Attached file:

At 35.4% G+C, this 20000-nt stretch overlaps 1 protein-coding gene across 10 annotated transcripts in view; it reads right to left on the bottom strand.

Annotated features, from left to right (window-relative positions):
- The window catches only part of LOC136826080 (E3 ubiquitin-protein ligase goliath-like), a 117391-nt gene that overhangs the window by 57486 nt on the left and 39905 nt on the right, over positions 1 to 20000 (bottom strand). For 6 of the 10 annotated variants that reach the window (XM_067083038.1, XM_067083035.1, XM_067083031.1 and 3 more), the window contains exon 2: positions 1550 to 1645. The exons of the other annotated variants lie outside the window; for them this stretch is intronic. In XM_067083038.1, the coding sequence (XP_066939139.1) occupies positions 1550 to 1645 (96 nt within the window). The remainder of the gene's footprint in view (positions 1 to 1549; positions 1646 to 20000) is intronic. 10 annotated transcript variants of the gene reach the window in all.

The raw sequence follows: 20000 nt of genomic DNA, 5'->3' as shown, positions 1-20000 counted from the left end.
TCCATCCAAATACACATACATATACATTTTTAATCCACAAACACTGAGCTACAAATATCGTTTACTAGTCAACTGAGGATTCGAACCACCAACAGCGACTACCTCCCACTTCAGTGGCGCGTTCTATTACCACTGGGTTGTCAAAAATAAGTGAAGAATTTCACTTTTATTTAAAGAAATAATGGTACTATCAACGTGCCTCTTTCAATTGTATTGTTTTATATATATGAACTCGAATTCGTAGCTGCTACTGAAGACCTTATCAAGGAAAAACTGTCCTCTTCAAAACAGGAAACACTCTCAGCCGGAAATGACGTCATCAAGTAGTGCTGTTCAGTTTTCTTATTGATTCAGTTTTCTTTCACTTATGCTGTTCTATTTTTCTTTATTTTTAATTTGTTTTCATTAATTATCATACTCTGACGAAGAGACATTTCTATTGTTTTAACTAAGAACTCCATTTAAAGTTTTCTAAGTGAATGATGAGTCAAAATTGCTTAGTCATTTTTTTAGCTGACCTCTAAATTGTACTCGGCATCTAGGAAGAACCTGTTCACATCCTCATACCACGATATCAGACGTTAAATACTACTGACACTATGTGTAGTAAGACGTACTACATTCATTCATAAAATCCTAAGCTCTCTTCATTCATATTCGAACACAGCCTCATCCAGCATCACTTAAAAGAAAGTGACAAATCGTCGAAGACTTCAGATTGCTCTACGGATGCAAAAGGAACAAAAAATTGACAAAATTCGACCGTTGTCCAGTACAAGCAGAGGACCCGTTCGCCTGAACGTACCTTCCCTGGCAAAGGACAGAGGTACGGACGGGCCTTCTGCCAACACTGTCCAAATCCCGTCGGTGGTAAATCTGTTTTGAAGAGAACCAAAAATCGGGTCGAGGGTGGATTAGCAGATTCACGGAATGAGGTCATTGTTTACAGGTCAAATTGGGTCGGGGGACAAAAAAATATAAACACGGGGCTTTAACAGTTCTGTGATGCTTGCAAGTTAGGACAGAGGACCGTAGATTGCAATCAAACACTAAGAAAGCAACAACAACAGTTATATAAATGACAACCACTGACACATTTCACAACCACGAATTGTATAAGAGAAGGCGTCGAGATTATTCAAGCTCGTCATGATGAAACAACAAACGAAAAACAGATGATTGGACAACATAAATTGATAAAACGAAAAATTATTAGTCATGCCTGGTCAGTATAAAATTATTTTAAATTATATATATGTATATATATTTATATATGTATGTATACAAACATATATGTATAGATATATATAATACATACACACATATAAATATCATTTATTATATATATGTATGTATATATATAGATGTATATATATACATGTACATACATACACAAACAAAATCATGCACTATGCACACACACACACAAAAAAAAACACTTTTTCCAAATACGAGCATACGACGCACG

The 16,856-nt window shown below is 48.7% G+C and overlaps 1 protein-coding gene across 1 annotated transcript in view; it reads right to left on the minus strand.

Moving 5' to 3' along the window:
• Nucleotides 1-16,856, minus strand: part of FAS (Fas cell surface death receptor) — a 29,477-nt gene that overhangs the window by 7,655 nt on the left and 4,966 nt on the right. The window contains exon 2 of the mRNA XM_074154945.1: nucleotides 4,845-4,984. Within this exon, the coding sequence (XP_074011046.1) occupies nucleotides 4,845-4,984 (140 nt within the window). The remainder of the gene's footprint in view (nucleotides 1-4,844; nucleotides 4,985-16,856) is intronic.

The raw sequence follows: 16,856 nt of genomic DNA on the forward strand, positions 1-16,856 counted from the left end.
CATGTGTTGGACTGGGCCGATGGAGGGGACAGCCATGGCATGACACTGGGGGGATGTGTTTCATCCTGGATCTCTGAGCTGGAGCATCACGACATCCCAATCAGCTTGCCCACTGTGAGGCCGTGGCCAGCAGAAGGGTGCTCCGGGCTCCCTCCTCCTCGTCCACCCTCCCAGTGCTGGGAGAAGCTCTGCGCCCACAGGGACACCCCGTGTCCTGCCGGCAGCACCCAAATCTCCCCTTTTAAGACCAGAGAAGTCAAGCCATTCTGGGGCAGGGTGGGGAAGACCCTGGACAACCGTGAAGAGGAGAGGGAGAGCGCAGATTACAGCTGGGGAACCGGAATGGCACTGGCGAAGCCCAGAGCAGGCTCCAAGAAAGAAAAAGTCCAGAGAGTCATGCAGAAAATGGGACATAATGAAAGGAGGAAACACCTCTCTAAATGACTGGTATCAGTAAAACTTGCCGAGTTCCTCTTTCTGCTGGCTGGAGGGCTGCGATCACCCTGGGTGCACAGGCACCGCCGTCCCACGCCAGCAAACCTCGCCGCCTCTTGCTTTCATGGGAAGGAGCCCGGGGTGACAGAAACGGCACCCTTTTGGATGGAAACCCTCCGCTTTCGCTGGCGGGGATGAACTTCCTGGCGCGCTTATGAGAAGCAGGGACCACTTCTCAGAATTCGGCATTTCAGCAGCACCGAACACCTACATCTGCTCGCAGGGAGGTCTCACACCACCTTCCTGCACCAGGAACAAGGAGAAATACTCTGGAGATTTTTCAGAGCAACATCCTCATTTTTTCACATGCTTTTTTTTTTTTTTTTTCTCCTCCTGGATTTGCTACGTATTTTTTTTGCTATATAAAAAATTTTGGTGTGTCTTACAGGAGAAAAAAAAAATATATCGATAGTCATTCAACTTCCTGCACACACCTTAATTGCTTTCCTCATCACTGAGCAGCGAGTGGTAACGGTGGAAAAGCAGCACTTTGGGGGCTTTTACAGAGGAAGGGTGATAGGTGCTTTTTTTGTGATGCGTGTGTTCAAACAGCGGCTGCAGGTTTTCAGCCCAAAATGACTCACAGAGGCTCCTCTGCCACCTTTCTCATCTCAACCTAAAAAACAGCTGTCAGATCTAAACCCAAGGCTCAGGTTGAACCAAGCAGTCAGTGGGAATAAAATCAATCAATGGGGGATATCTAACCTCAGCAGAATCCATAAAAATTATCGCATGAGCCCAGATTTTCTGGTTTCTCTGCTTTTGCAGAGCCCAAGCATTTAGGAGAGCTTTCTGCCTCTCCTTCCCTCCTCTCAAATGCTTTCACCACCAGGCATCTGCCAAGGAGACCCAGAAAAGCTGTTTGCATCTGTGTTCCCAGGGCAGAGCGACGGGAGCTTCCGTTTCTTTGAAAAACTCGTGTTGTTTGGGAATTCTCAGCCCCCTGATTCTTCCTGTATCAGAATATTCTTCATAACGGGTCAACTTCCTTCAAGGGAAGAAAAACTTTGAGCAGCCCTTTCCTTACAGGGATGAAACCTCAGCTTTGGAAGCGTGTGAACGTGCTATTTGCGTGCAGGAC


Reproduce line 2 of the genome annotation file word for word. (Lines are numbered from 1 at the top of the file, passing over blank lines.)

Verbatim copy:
Annotated features, from left to right (window-relative positions):